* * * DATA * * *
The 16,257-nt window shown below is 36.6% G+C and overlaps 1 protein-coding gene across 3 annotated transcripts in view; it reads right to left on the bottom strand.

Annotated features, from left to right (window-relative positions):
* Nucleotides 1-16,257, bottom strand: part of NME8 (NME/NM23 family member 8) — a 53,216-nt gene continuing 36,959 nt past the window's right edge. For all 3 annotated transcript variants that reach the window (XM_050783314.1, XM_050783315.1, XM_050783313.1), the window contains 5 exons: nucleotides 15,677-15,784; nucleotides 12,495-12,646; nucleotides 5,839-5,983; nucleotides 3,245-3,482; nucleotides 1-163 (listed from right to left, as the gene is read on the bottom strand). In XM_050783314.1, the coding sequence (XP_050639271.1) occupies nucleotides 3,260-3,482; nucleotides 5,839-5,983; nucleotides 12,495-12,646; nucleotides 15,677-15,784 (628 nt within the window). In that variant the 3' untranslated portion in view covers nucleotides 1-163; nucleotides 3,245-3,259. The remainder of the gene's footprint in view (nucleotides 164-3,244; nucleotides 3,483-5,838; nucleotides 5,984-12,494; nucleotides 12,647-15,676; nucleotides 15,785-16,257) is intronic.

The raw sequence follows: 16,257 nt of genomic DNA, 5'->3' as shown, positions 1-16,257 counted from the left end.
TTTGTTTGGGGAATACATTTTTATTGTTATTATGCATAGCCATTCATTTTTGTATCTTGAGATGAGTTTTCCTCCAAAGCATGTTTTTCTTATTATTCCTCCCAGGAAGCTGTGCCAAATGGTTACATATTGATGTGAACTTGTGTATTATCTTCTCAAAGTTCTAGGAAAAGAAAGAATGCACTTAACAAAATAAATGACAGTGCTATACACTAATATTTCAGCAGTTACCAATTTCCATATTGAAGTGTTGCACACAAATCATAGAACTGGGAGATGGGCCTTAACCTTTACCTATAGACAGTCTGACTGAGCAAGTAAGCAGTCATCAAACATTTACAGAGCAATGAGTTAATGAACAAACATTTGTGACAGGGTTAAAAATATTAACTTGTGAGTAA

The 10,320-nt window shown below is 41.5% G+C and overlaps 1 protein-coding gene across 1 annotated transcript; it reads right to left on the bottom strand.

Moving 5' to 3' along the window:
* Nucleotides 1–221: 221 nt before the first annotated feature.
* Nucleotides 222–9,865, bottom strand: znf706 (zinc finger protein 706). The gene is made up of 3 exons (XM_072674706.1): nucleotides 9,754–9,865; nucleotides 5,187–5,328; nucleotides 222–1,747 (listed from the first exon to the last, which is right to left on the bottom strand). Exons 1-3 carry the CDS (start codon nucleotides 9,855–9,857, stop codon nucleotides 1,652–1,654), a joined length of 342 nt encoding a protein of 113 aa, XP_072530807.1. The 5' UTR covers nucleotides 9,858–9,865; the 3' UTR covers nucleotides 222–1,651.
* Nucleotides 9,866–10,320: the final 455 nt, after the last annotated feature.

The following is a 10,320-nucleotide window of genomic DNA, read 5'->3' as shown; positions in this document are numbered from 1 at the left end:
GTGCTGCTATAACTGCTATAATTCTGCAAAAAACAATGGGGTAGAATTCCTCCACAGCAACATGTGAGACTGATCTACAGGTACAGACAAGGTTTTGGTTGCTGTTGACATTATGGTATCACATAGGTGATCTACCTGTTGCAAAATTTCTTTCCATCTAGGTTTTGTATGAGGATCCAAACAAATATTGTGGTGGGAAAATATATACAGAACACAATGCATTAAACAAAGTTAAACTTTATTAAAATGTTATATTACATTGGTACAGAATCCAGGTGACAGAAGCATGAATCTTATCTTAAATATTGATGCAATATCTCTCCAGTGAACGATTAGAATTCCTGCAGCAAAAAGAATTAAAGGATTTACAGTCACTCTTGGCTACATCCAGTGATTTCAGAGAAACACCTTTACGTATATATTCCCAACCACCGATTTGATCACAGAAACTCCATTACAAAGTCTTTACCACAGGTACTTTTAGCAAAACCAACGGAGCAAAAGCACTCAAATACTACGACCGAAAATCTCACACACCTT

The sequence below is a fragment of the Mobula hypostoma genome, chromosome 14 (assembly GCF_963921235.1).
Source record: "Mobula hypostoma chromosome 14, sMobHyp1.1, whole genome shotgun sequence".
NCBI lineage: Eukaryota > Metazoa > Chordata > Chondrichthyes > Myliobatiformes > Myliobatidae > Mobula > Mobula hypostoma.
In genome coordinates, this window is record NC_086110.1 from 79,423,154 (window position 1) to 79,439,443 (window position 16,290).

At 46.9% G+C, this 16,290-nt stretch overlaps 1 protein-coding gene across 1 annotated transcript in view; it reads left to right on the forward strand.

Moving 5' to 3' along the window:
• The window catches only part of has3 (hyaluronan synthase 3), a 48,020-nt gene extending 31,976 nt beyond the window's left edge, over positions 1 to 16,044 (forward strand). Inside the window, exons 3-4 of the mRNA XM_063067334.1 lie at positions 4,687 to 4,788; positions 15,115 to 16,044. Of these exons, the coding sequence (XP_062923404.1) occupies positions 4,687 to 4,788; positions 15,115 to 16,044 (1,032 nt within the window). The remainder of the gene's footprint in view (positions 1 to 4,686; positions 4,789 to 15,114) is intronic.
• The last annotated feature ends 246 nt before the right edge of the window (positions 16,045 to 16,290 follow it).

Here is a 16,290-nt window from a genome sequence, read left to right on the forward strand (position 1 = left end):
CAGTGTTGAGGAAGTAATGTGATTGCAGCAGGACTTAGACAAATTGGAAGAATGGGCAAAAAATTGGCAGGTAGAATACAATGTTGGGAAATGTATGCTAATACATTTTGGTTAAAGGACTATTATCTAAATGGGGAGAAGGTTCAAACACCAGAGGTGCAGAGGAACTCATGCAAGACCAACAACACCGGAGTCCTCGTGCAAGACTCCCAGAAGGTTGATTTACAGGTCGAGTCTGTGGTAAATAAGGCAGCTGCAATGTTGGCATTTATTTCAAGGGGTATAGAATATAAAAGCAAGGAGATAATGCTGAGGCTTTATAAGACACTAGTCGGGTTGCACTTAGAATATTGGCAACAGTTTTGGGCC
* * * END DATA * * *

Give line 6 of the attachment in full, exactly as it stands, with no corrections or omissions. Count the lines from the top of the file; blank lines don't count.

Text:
The 10,320-nt window shown below is 41.5% G+C and overlaps 1 protein-coding gene across 1 annotated transcript; it reads right to left on the bottom strand.